The theme of organizational and operational re-invention is an increasingly recurring theme among providers of the entire “SMAC stack” of Social, Mobile, Analytics and Cloud services. IBM’s Connect 2014 event in Orlando made it clear that IBM firmly believes in the concept and benefits of business re-invention as a result of the adoption and sue of Social IT.

But any provider emphasizing change and re-invention is less likely to find a willing and welcoming audience if and when the concepts of “change” and “re-invention” are the leads in the sales pitch.

We believe that IBM and its competitors have the right idea, but that the wrong articulation and emphasis regarding the idea of business change and re-invention. Re-invention certainly occurs in the course of IT adoption and use – but it typically occurs as a matter of time and experience with new technologies, not prior to adopting and using them.

More importantly, “re-invention” is much more likely to be perceived by buyers and users as a threat to enterprise business.

First, organizations rarely prefer, want, or like, to re-invent themselves. It takes compelling business needs to even consider re-invention of an organizational nature, let alone considering it in order to benefit from a set of technologies. Re-invention is expensive; it takes away from what the organization can accomplish now, in an era of constant pressure and management strategy to do more with less, and to do it faster and better.

Re-invention is also disruptive to any business organization or operation. Suggesting or stating that re-invention of the methods, operations, or organization must occur before experiencing the benefits from any technology is suggesting that the organization must disrupt its business, on purpose, in order to utilize that technology.

Second, business IT tends to get adopted most quickly and used most widely when it fits into the way(s) that an organization does, or wants to do, business. Firms have not re-invented themselves or their work processes first in order to benefit from the use of mobile telephony, email, web commerce, desktop PCs, SaaS, and so on. It’s obvious that how, where, why and when organizations do business has changed as a result of the adoption and use of all of these technologies. But the vast majority of those organizations did not plan ahead to change what they do and how they do it prior to adopting and using the technologies. Business change tends to come from adoption, use, and integration that enable improvement.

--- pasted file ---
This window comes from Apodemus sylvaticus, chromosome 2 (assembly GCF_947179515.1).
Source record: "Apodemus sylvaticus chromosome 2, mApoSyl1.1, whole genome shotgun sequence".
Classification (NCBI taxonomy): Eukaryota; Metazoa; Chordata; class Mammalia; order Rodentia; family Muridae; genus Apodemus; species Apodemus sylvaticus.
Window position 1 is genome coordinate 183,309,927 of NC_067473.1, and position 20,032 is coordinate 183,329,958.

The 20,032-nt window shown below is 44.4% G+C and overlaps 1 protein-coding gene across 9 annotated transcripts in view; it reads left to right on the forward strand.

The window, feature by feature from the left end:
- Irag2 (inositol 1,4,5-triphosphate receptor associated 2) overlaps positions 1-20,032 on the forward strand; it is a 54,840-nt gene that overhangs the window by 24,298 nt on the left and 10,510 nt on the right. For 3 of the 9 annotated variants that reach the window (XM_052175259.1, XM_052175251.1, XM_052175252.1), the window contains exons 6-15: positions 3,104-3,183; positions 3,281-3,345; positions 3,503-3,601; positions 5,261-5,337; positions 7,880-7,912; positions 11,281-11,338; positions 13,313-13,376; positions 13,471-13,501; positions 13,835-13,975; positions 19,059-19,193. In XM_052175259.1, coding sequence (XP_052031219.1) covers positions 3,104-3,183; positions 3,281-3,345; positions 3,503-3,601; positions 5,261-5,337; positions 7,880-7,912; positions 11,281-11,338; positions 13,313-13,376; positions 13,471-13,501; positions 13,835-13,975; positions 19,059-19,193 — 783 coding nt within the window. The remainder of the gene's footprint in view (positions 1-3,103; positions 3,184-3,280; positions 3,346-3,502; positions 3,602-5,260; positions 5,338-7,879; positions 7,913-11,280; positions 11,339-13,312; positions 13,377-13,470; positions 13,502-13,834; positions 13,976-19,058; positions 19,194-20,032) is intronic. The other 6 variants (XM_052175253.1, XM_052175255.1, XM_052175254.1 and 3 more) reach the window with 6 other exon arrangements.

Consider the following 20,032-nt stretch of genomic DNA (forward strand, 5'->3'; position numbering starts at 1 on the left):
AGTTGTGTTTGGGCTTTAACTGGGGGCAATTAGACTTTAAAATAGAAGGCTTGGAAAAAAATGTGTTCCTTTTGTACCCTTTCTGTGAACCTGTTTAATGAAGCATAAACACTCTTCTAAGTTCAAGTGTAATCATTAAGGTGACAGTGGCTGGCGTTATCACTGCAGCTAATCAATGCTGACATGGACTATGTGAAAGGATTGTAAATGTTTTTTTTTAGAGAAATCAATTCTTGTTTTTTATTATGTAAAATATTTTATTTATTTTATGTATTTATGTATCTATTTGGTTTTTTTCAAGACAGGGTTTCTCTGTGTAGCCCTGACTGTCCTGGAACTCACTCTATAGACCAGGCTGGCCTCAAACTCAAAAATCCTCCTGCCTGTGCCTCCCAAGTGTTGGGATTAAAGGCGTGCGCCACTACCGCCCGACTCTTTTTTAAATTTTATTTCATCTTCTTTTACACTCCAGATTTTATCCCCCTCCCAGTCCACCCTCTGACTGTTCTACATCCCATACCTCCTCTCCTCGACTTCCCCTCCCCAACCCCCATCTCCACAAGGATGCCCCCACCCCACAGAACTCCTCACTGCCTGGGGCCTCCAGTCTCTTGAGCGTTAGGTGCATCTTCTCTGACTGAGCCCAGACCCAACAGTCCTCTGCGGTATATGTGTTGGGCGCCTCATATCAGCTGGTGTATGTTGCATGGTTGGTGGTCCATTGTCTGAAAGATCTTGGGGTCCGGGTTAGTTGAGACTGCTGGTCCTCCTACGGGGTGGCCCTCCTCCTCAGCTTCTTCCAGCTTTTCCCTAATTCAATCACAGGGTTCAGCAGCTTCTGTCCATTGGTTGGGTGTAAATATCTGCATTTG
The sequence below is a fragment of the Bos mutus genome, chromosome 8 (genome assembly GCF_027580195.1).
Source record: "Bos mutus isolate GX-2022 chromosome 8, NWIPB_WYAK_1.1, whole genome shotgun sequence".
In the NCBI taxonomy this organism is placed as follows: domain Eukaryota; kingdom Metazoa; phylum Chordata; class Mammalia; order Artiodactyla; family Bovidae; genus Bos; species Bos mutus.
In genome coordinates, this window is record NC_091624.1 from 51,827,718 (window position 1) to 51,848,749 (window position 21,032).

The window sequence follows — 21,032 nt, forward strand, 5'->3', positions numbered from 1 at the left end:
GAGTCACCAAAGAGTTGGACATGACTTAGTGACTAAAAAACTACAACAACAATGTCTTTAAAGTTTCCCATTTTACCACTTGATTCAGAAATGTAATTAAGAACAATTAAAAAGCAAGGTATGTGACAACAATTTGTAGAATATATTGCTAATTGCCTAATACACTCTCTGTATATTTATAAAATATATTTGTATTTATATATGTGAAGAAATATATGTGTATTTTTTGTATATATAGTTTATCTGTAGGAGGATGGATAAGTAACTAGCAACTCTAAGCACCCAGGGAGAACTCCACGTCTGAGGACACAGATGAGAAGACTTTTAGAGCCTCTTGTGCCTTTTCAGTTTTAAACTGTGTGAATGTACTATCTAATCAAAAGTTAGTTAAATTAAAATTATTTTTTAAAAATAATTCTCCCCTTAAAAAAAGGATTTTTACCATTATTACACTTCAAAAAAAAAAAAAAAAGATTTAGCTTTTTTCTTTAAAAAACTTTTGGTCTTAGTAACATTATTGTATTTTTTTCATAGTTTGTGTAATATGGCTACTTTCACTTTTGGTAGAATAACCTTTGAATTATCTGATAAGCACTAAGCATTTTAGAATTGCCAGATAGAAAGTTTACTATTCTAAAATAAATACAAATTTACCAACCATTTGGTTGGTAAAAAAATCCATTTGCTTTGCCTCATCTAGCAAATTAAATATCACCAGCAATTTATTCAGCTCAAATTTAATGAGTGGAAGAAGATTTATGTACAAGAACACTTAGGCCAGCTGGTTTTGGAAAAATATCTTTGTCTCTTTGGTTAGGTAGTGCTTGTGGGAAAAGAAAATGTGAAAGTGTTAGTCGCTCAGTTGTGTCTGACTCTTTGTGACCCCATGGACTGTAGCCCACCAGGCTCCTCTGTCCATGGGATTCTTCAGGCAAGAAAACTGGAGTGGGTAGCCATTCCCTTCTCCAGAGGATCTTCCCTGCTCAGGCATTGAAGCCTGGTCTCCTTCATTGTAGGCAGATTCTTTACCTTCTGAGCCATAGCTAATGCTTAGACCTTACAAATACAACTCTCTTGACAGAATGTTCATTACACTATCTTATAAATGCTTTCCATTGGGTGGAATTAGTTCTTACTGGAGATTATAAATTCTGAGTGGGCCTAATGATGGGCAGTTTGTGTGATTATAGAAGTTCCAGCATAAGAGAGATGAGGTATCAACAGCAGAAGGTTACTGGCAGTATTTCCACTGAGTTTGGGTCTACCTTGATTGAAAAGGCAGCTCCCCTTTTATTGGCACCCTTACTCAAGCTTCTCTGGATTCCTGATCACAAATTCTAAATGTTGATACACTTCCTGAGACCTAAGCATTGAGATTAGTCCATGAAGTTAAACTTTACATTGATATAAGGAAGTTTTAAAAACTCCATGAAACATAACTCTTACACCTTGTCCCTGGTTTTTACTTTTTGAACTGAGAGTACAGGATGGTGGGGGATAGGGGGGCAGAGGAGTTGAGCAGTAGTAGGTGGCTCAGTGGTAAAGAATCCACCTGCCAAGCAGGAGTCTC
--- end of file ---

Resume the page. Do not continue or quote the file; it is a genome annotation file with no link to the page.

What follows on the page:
Finally, providers of Social IT face more of an uphill battle than they might perceive. Saugatuck’s 2013 global Cloud adoption and use survey indicates that Social IT ranks well behind Mobility and Analytics in terms of relative importance to enterprise competitiveness. Figure 1 summarizes the topline data from that survey, illustrating how Social IT – while important – is clearly second-tier when it comes to buyers’ perceptions of competitive advantage. Emphasizing potentially disruptive, and therefore costly, re-invention adds to the sales challenge.

In sum: Psychologically, “change” is a threat to almost any entity, but especially to large enterprises and similar organizations. While any well-managed organization recognizes that it must grow and change in order to succeed, very few welcome or seek out change, and instead tend to deal with it as it happens. And where “change” is seen as a threat, “re-invention” is seen more as a menace. Classing a potentially important, yet currently second-tier, form of IT as a threat can only be counter-productive to sales and adoption of that IT.

Saugatuck’s continual research work among IT and business leaders and buyers clearly shows that IT improvements that deliver business improvements are by far the messages that resonate best. In fact, IBM is in a uniquely advantageous position in such situations, having a large and proven IT and business consulting services organization that is able and ready to explain and deliver the business benefits of Social IT integration – and then able to explain and assist in the management and extension of such benefits throughout customer enterprises.

This blog was originally published at Saugatuck's Lens360 blog on February 7, 2014. Published with permission.

Note: Ongoing Saugatuck subscription clients can access this premium research piece (1323MKT) by clicking here, and inputting your ID and password.

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